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Dr. Francis Collins - The Language of God (Merged)
Posted: 05 September 2007 08:20 AM   [ Ignore ]   [ # 61 ]
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You should try to read C. S. Lewis’s Myth Became Fact.  It is not all convincing.  rolleyes  I don’t see how he converted anyone with that junk.  I seriously doubt he did.

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Mriana
“Sometimes in order to see the light, you have to risk the dark.” ~ Iris Hineman (Lois Smith) The Minority Report

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Posted: 05 September 2007 09:48 AM   [ Ignore ]   [ # 62 ]
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Mriana - 05 September 2007 08:20 AM

You should try to read C. S. Lewis’s Myth Became Fact.  It is not all convincing.  rolleyes  I don’t see how he converted anyone with that junk.  I seriously doubt he did.

Exactly what converts people is a very interesting topic. I remember seeing a recent documentary about Mormonism. In it, some lady tells her story of hardship growing up without responsible parents. She’s skeptical when a couple of missionaries come to the door, but they leave her a copy of the Book of Mormon. She opens it and reads the first sentence of Chapter 1: “I, Nephi, having been born of goodly parents, ...” At that point, tears well up in her eyes, the doubts fall away, and she becomes converted. After first sentence! Clearly, she was ready for some kind of conversion and that line hit the right note for her.

Religious people invest a great deal of effort to do this, but their explanations for how it works are essentially supernatural. Missionaries would probably explain that phenomenon by saying something like “the Holy Spirit prepares the way and was already working in her life (because we said a prayer before entering the house).”

Here’s were scientific naturalism can make very significant inroads I think. We need to better understand what’s going on here. While people aren’t converted by earthquakes, volcanos, and other natural phenomena much anymore (because those things are no longer viewed as supernatural), human behavior and emotion are still poorly understood and so are places where the supernatural can still hide. Sorry to see Collins and many others still looking there for signs of a god, but it’s a very human thing to do.


Richard

[ Edited: 05 September 2007 12:13 PM by rgill ]
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Posted: 05 September 2007 10:57 AM   [ Ignore ]   [ # 63 ]
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Thought you might find the following interesting:

http://blog.wired.com/wiredscience/2007/09/francis-collins.html

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Posted: 05 September 2007 11:59 AM   [ Ignore ]   [ # 64 ]
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rsonin - 04 September 2007 01:26 AM

I’m amazed at the lack of logic in Collins’ thinking, especially because he is so highly trained in science.  I hate to say it, but it cats a pall on his scientific work.

I knew if I looked through this thread, I would find someone making this statement.  You *should* hate to say it, because there’s no basis for the statement.  The evidence suggests that Dr. Collin’s scientific work to date is impeccable.  It’s fine if you think that he is philosophically inconsistent (I would agree with that), but to say that his work in science is suspect because of this is a serious logical fallacy.  It’s like saying “that’s guy tripped on his shoelace, he shouldn’t be allowed to drive a car.”

J. D.

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Posted: 05 September 2007 03:12 PM   [ Ignore ]   [ # 65 ]
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I think that “great” people in general but especially when already accredited and praised during their lifetime tend to become obstinate. Don’t forget that Albert Einstein said about Heisenbergs uncertainty principle, which is nowadays widely excepted throughout the scientific community, that God doesn’t play dice. I just want to point out that even great minds are not impeccable.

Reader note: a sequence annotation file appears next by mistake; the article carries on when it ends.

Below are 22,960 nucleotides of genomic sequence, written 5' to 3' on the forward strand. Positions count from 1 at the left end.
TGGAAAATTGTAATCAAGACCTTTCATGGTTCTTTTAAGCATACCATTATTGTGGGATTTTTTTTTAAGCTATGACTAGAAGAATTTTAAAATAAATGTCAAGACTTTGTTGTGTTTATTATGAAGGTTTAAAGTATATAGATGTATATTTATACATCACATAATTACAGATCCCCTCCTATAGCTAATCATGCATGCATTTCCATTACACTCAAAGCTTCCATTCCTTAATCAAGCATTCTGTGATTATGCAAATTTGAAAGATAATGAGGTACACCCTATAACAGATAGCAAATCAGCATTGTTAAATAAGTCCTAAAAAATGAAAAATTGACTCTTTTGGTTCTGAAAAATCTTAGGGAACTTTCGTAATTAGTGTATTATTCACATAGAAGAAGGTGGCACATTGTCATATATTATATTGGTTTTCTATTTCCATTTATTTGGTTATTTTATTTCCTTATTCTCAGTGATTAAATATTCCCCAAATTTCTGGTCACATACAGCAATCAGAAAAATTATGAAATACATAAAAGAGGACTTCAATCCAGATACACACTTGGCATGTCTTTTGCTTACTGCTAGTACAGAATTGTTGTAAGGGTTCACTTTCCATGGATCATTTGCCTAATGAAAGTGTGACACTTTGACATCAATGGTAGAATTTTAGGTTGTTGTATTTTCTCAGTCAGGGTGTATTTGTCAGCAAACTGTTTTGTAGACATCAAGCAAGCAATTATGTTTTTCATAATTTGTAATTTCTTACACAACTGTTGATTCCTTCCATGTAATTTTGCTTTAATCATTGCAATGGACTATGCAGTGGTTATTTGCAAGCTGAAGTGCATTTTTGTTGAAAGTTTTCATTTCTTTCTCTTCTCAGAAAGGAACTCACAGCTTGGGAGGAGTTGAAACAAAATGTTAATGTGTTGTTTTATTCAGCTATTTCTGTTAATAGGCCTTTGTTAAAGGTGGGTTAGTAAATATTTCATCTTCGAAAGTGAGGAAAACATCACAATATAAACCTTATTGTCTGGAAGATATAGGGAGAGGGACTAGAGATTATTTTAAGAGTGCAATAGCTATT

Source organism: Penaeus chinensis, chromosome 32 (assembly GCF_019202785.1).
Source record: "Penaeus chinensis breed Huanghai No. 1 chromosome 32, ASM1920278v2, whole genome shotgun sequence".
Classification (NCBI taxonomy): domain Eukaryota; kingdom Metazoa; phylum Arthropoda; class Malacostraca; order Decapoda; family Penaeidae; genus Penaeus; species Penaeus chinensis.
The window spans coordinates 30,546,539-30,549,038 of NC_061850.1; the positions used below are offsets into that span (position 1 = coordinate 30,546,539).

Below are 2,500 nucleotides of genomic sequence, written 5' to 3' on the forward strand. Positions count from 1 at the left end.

[ Edited: 05 September 2007 03:19 PM by Thordike ]
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Posted: 05 September 2007 04:17 PM   [ Ignore ]   [ # 66 ]
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rgill - 05 September 2007 09:48 AM
Mriana - 05 September 2007 08:20 AM

You should try to read C. S. Lewis’s Myth Became Fact.  It is not all convincing.  rolleyes  I don’t see how he converted anyone with that junk.  I seriously doubt he did.

Exactly what converts people is a very interesting topic. I remember seeing a recent documentary about Mormonism. In it, some lady tells her story of hardship growing up without responsible parents. She’s skeptical when a couple of missionaries come to the door, but they leave her a copy of the Book of Mormon. She opens it and reads the first sentence of Chapter 1: “I, Nephi, having been born of goodly parents, ...” At that point, tears well up in her eyes, the doubts fall away, and she becomes converted. After first sentence! Clearly, she was ready for some kind of conversion and that line hit the right note for her.

Religious people invest a great deal of effort to do this, but their explanations for how it works are essentially supernatural. Missionaries would probably explain that phenomenon by saying something like “the Holy Spirit prepares the way and was already working in her life (because we said a prayer before entering the house).”

Here’s were scientific naturalism can make very significant inroads I think. We need to better understand what’s going on here. While people aren’t converted by earthquakes, volcanos, and other natural phenomena much anymore (because those things are no longer viewed as supernatural), human behavior and emotion are still poorly understood and so are places where the supernatural can still hide. Sorry to see Collins and many others still looking there for signs of a god, but it’s a very human thing to do.


Richard

Interesting.  Sounds to me like a strange coensidence not some Casper the Friendly Ghost.  IMHO, if religious people spend a great deal of effort to convert others, then apparently they do amatuer psychology and look for what they think will get the person, esp when they are at their lowest.  IMHO, it is a sneaky underhanded trick.  mad  Even so, I have seen them do these underhanded tricks to people all the time.  It’s not the Holy Spirit, it is only other humans doing it to others.